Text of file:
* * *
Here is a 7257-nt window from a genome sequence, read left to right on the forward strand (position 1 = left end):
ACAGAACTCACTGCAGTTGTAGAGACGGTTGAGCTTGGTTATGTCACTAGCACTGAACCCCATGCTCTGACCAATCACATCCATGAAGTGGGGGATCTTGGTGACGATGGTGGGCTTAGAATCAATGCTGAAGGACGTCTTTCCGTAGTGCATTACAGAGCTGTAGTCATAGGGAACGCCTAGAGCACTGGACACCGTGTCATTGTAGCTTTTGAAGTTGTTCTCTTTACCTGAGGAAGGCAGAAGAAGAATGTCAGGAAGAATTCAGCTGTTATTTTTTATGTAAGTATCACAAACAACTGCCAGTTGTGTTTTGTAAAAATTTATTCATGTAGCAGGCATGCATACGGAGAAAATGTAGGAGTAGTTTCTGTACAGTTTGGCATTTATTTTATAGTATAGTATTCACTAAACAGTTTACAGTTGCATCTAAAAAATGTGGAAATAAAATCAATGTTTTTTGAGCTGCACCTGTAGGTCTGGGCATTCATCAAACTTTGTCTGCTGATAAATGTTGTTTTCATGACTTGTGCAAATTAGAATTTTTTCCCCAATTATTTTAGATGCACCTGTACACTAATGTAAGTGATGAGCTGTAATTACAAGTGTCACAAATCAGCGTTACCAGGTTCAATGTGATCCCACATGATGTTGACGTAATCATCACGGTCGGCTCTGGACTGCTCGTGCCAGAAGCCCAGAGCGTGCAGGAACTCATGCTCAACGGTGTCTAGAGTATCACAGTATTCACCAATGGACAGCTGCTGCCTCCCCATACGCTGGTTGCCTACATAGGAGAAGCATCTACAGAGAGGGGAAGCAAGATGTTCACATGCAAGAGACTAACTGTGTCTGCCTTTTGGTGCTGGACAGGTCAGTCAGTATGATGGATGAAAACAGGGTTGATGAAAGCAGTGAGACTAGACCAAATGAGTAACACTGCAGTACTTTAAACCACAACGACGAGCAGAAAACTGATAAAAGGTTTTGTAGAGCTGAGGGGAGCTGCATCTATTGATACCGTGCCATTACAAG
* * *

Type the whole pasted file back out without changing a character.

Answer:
Here is a 7257-nt window from a genome sequence, read left to right on the forward strand (position 1 = left end):
ACAGAACTCACTGCAGTTGTAGAGACGGTTGAGCTTGGTTATGTCACTAGCACTGAACCCCATGCTCTGACCAATCACATCCATGAAGTGGGGGATCTTGGTGACGATGGTGGGCTTAGAATCAATGCTGAAGGACGTCTTTCCGTAGTGCATTACAGAGCTGTAGTCATAGGGAACGCCTAGAGCACTGGACACCGTGTCATTGTAGCTTTTGAAGTTGTTCTCTTTACCTGAGGAAGGCAGAAGAAGAATGTCAGGAAGAATTCAGCTGTTATTTTTTATGTAAGTATCACAAACAACTGCCAGTTGTGTTTTGTAAAAATTTATTCATGTAGCAGGCATGCATACGGAGAAAATGTAGGAGTAGTTTCTGTACAGTTTGGCATTTATTTTATAGTATAGTATTCACTAAACAGTTTACAGTTGCATCTAAAAAATGTGGAAATAAAATCAATGTTTTTTGAGCTGCACCTGTAGGTCTGGGCATTCATCAAACTTTGTCTGCTGATAAATGTTGTTTTCATGACTTGTGCAAATTAGAATTTTTTCCCCAATTATTTTAGATGCACCTGTACACTAATGTAAGTGATGAGCTGTAATTACAAGTGTCACAAATCAGCGTTACCAGGTTCAATGTGATCCCACATGATGTTGACGTAATCATCACGGTCGGCTCTGGACTGCTCGTGCCAGAAGCCCAGAGCGTGCAGGAACTCATGCTCAACGGTGTCTAGAGTATCACAGTATTCACCAATGGACAGCTGCTGCCTCCCCATACGCTGGTTGCCTACATAGGAGAAGCATCTACAGAGAGGGGAAGCAAGATGTTCACATGCAAGAGACTAACTGTGTCTGCCTTTTGGTGCTGGACAGGTCAGTCAGTATGATGGATGAAAACAGGGTTGATGAAAGCAGTGAGACTAGACCAAATGAGTAACACTGCAGTACTTTAAACCACAACGACGAGCAGAAAACTGATAAAAGGTTTTGTAGAGCTGAGGGGAGCTGCATCTATTGATACCGTGCCATTACAAG